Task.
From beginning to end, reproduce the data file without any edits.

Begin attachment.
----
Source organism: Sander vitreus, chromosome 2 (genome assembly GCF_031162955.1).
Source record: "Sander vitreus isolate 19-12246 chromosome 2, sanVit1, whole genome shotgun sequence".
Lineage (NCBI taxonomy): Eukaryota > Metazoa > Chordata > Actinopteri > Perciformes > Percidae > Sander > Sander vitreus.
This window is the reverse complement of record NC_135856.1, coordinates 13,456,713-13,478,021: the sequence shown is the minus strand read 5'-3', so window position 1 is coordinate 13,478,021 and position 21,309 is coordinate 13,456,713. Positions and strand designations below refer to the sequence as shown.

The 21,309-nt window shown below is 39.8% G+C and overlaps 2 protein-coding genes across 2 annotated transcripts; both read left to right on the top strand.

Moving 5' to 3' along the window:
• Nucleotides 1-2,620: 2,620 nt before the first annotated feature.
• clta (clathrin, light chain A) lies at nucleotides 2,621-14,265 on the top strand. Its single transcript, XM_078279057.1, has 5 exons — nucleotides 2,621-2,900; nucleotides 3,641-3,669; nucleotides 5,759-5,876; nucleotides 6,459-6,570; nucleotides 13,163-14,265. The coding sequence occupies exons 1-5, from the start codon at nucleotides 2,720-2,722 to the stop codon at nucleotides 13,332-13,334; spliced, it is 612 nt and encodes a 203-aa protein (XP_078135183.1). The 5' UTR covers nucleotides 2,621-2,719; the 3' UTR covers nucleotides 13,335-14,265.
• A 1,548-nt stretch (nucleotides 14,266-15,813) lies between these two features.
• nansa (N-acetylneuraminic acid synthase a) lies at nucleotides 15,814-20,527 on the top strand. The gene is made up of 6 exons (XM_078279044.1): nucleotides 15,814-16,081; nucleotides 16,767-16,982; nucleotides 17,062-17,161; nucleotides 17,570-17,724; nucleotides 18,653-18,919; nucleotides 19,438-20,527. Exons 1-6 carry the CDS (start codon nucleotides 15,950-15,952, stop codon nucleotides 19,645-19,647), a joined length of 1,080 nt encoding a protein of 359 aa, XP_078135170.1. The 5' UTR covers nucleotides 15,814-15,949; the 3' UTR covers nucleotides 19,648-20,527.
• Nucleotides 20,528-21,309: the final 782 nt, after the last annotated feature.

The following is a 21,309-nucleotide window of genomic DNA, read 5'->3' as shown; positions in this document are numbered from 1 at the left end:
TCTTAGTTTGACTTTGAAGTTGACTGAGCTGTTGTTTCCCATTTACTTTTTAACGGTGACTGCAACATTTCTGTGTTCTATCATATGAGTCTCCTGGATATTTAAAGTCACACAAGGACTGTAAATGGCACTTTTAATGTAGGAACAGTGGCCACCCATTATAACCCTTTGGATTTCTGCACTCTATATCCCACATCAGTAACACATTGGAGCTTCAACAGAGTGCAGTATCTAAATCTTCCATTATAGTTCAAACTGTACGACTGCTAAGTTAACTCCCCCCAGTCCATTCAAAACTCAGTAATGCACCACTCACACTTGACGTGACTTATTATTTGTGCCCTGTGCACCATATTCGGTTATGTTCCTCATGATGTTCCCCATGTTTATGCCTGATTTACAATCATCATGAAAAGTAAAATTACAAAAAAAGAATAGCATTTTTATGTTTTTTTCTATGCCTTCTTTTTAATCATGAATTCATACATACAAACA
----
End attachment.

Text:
Source organism: Sander vitreus, chromosome 2 (genome assembly GCF_031162955.1).
Source record: "Sander vitreus isolate 19-12246 chromosome 2, sanVit1, whole genome shotgun sequence".
Lineage (NCBI taxonomy): Eukaryota > Metazoa > Chordata > Actinopteri > Perciformes > Percidae > Sander > Sander vitreus.
This window is the reverse complement of record NC_135856.1, coordinates 13,456,713-13,478,021: the sequence shown is the minus strand read 5'-3', so window position 1 is coordinate 13,478,021 and position 21,309 is coordinate 13,456,713. Positions and strand designations below refer to the sequence as shown.

The 21,309-nt window shown below is 39.8% G+C and overlaps 2 protein-coding genes across 2 annotated transcripts; both read left to right on the top strand.

Moving 5' to 3' along the window:
• Nucleotides 1-2,620: 2,620 nt before the first annotated feature.
• clta (clathrin, light chain A) lies at nucleotides 2,621-14,265 on the top strand. Its single transcript, XM_078279057.1, has 5 exons — nucleotides 2,621-2,900; nucleotides 3,641-3,669; nucleotides 5,759-5,876; nucleotides 6,459-6,570; nucleotides 13,163-14,265. The coding sequence occupies exons 1-5, from the start codon at nucleotides 2,720-2,722 to the stop codon at nucleotides 13,332-13,334; spliced, it is 612 nt and encodes a 203-aa protein (XP_078135183.1). The 5' UTR covers nucleotides 2,621-2,719; the 3' UTR covers nucleotides 13,335-14,265.
• A 1,548-nt stretch (nucleotides 14,266-15,813) lies between these two features.
• nansa (N-acetylneuraminic acid synthase a) lies at nucleotides 15,814-20,527 on the top strand. The gene is made up of 6 exons (XM_078279044.1): nucleotides 15,814-16,081; nucleotides 16,767-16,982; nucleotides 17,062-17,161; nucleotides 17,570-17,724; nucleotides 18,653-18,919; nucleotides 19,438-20,527. Exons 1-6 carry the CDS (start codon nucleotides 15,950-15,952, stop codon nucleotides 19,645-19,647), a joined length of 1,080 nt encoding a protein of 359 aa, XP_078135170.1. The 5' UTR covers nucleotides 15,814-15,949; the 3' UTR covers nucleotides 19,648-20,527.
• Nucleotides 20,528-21,309: the final 782 nt, after the last annotated feature.

The following is a 21,309-nucleotide window of genomic DNA, read 5'->3' as shown; positions in this document are numbered from 1 at the left end:
TCTTAGTTTGACTTTGAAGTTGACTGAGCTGTTGTTTCCCATTTACTTTTTAACGGTGACTGCAACATTTCTGTGTTCTATCATATGAGTCTCCTGGATATTTAAAGTCACACAAGGACTGTAAATGGCACTTTTAATGTAGGAACAGTGGCCACCCATTATAACCCTTTGGATTTCTGCACTCTATATCCCACATCAGTAACACATTGGAGCTTCAACAGAGTGCAGTATCTAAATCTTCCATTATAGTTCAAACTGTACGACTGCTAAGTTAACTCCCCCCAGTCCATTCAAAACTCAGTAATGCACCACTCACACTTGACGTGACTTATTATTTGTGCCCTGTGCACCATATTCGGTTATGTTCCTCATGATGTTCCCCATGTTTATGCCTGATTTACAATCATCATGAAAAGTAAAATTACAAAAAAAGAATAGCATTTTTATGTTTTTTTCTATGCCTTCTTTTTAATCATGAATTCATACATACAAACA